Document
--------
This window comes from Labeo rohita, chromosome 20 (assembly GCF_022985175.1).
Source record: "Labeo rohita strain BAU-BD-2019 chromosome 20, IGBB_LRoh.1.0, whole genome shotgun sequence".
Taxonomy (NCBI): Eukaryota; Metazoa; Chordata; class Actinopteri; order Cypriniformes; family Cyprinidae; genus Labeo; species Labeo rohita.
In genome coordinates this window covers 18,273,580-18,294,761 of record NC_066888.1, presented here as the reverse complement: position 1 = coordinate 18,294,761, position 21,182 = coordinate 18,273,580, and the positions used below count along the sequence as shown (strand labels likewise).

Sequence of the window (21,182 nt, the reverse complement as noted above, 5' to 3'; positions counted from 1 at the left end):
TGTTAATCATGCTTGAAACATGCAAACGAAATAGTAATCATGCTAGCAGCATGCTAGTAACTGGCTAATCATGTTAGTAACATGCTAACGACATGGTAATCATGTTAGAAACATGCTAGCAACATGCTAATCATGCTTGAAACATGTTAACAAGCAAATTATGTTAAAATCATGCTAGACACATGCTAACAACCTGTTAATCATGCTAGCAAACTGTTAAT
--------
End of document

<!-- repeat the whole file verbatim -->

This window comes from Labeo rohita, chromosome 20 (assembly GCF_022985175.1).
Source record: "Labeo rohita strain BAU-BD-2019 chromosome 20, IGBB_LRoh.1.0, whole genome shotgun sequence".
Taxonomy (NCBI): Eukaryota; Metazoa; Chordata; class Actinopteri; order Cypriniformes; family Cyprinidae; genus Labeo; species Labeo rohita.
In genome coordinates this window covers 18,273,580-18,294,761 of record NC_066888.1, presented here as the reverse complement: position 1 = coordinate 18,294,761, position 21,182 = coordinate 18,273,580, and the positions used below count along the sequence as shown (strand labels likewise).

Sequence of the window (21,182 nt, the reverse complement as noted above, 5' to 3'; positions counted from 1 at the left end):
TGTTAATCATGCTTGAAACATGCAAACGAAATAGTAATCATGCTAGCAGCATGCTAGTAACTGGCTAATCATGTTAGTAACATGCTAACGACATGGTAATCATGTTAGAAACATGCTAGCAACATGCTAATCATGCTTGAAACATGTTAACAAGCAAATTATGTTAAAATCATGCTAGACACATGCTAACAACCTGTTAATCATGCTAGCAAACTGTTAAT